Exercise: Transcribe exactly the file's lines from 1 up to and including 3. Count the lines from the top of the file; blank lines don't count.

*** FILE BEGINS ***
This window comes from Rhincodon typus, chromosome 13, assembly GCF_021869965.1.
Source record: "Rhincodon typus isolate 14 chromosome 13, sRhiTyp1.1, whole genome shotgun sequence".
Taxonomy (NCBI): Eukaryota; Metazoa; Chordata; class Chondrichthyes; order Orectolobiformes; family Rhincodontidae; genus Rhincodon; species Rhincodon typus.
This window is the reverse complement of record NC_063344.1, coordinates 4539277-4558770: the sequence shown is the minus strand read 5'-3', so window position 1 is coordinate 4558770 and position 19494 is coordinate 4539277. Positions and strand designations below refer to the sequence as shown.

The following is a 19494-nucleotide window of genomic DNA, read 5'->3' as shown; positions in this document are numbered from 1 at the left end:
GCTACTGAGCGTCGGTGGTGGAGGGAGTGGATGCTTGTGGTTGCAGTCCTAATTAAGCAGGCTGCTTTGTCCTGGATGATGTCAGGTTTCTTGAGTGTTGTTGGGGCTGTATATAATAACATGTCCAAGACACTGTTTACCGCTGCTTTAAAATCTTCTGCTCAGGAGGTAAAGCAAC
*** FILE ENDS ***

This window comes from Rhincodon typus, chromosome 13, assembly GCF_021869965.1.
Source record: "Rhincodon typus isolate 14 chromosome 13, sRhiTyp1.1, whole genome shotgun sequence".
Taxonomy (NCBI): Eukaryota; Metazoa; Chordata; class Chondrichthyes; order Orectolobiformes; family Rhincodontidae; genus Rhincodon; species Rhincodon typus.